Pheidole inquilina (Wheeler)

Wilson, E. O., 2003, Pheidole in the New World. A dominant, hyperdiverse ant genus., Cambridge, MA: Harvard University Press, pp. -1--1: 580

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Pheidole inquilina (Wheeler)


Pheidole inquilina (Wheeler)  HNS 

Epipheidole inquilina Wheeler  HNS  1903h: 664. Combination m Pheidole  HNS  by Cole 1965: 174.

Types Mus. Comp. Zool. Harvard.

etymology L inquilina  HNS  , temporary guest, lodger.

diagnosis A permanent social parasite of Pheidole pilifera  HNS  (including " subspecies coloradensis  HNS  "). The queen is very small, and easily recognized by her subangulate occipital corners. Aside from these two traits, and possibly the rounded tips of the propodeal spines, inquilina  HNS  queens are little modified in general from typical queens of other, non-parasitic species of Pheidole  HNS  . Measurements (mm) Syntype queen: HW 0.70, HL 0.70, SL 0.64, EL 0.24, PW (not measured). Color Queen: light brown.

Range Colorado, Nebraska, and Nevada: rare (Wheeler 1910b; M. R. Smith 1940a; Gregg 1963; d. R. Smith 1979). In Colorado, inquilina  HNS  occurs at about 2000 m.

biology In Colorado Pheidole inquilina  HNS  was found by Wheeler with the host species P. pilifera  HNS  (" subspecies coloradensis  HNS  ") at about 2000 m, under rocks most likely in pinyon-cedar-oak woodland. The species is the least anatomically modified of the pheidoline social parasites. It is therefore not very surprising that both the major and minor workers have been discovered in addition to the usual queens and males. However, these castes are evidently in a state of evolutionary decline. In 19 infested nests of the host species excavated by A. C. Cole (1965), 8 contained a few individuals of inquilina  HNS  ; and of these, one nest yielded only a single minor worker of inquilina  HNS  , while another contained one minor and one major. M. R. Smith (1940a) noted the close resemblance of the worker castes between the two species, and suggested that inquilina  HNS  was derived in evolution from pilifera  HNS  or a related species. In other words, Emery's rule that social parasites are close relatives of their hosts is exemplified.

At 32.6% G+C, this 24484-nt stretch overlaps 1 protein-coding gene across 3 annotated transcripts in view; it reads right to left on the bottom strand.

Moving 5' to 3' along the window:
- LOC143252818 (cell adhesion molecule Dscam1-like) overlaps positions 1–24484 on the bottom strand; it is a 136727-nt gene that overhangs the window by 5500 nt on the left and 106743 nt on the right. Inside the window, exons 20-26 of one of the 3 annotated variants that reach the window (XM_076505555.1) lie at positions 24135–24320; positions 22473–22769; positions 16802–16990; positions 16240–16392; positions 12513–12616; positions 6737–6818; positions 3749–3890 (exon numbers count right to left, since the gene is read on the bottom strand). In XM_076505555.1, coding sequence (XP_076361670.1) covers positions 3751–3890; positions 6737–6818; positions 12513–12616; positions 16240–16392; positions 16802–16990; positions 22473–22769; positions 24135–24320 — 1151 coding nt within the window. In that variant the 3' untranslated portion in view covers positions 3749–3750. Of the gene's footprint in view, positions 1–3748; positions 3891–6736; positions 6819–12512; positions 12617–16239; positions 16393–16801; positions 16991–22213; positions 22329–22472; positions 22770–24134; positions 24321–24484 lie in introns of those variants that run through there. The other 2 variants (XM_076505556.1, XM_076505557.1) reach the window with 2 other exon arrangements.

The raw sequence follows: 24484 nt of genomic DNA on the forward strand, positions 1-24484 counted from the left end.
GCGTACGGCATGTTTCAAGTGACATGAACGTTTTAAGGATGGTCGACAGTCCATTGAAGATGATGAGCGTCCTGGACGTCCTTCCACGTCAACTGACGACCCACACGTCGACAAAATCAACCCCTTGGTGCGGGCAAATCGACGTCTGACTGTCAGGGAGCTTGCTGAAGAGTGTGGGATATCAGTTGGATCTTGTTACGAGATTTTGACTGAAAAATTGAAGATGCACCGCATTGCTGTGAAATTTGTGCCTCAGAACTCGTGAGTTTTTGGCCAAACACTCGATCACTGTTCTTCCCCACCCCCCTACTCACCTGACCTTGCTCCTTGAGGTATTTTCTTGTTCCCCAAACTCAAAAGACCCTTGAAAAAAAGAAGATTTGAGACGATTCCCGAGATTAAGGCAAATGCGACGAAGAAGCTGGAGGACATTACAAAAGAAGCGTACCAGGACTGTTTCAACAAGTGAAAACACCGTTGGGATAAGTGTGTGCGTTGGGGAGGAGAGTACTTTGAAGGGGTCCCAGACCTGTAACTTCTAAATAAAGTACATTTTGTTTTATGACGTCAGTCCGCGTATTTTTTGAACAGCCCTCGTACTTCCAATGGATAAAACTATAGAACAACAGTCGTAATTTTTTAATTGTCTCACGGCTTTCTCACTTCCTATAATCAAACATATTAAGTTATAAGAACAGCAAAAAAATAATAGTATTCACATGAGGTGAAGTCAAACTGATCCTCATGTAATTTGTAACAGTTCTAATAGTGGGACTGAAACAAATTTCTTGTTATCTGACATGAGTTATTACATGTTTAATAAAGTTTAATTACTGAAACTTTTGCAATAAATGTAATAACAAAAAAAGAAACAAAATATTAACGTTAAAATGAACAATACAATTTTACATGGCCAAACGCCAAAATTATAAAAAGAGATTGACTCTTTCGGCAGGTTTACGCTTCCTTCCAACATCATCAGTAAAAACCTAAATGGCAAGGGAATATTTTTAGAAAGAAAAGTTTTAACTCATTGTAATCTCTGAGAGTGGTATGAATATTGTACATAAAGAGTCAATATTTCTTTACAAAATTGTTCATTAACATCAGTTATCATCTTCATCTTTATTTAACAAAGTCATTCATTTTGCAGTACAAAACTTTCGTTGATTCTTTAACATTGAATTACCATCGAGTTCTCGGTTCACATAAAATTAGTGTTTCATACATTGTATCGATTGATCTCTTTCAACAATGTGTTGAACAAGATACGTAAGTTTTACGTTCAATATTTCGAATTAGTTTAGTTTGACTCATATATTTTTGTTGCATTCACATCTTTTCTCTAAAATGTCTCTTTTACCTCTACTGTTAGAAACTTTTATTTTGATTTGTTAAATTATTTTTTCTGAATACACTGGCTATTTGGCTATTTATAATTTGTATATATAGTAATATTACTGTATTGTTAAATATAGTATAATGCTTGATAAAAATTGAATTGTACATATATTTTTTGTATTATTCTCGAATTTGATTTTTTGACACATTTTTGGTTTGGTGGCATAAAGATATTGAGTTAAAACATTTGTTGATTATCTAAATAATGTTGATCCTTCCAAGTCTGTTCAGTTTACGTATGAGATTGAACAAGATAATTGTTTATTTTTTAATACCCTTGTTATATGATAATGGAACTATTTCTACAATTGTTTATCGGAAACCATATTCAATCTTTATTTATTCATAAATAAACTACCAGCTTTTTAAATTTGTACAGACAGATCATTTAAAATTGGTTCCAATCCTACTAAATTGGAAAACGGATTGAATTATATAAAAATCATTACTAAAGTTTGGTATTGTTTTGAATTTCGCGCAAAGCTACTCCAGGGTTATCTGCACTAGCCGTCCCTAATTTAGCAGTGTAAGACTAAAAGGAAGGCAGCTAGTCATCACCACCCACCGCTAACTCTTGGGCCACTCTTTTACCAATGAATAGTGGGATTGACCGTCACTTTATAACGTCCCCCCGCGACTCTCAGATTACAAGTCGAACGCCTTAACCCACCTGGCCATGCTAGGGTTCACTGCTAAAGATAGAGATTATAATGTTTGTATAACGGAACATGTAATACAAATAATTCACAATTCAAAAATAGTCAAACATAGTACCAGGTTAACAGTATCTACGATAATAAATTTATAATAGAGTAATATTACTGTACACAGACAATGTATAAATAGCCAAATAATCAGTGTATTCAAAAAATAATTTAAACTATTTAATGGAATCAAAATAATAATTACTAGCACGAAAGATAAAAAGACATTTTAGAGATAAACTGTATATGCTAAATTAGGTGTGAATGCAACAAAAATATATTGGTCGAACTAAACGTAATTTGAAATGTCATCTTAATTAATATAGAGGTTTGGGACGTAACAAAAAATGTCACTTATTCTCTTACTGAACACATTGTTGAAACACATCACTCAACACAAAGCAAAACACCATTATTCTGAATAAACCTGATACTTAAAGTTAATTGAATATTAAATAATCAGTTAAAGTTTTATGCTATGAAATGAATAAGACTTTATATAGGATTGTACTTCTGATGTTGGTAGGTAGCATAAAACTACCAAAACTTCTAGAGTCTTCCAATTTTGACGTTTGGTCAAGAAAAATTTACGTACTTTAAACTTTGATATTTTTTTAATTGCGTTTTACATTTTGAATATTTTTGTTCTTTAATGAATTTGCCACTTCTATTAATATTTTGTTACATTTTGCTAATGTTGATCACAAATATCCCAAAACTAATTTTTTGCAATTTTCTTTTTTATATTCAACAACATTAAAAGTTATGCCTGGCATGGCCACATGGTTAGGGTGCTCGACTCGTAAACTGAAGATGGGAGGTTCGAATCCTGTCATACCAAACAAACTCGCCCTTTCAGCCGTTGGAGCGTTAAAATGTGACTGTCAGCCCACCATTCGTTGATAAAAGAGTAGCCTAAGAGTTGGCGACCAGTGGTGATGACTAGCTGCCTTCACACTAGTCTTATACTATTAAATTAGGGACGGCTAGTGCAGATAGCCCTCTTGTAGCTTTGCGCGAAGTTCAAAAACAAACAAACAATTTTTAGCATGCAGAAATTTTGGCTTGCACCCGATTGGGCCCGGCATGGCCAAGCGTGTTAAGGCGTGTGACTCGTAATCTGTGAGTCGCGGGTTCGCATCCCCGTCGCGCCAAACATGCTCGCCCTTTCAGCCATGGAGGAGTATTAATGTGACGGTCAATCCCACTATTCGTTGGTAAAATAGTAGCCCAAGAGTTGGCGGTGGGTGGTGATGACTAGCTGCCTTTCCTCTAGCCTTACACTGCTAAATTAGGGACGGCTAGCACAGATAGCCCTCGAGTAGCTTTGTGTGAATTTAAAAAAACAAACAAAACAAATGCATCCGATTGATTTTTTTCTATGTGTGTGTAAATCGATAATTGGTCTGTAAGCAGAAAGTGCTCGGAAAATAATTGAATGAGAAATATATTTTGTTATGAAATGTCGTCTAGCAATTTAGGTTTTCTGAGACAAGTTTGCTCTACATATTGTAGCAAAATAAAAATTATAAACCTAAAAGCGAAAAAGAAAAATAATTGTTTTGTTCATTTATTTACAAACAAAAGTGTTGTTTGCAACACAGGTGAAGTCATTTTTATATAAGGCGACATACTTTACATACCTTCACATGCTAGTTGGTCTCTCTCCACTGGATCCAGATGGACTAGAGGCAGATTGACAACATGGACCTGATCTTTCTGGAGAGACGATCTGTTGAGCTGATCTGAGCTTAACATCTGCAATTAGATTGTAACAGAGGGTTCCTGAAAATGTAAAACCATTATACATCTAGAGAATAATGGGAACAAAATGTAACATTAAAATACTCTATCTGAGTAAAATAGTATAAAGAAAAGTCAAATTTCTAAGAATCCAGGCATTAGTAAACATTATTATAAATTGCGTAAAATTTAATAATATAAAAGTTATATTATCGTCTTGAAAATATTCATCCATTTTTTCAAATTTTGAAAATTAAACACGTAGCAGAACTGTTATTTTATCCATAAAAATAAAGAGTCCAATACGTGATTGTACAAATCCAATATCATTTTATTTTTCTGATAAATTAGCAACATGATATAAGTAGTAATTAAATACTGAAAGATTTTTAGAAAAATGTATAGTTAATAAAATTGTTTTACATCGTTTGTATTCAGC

figure Syntype, queen. COLORADO: Broadmoor, Colorado Springs, 2000 m (William M. Wheeler). (Majors and minors have been discovered but are not figured; see under Biology below.) Scale bar = 1 mm.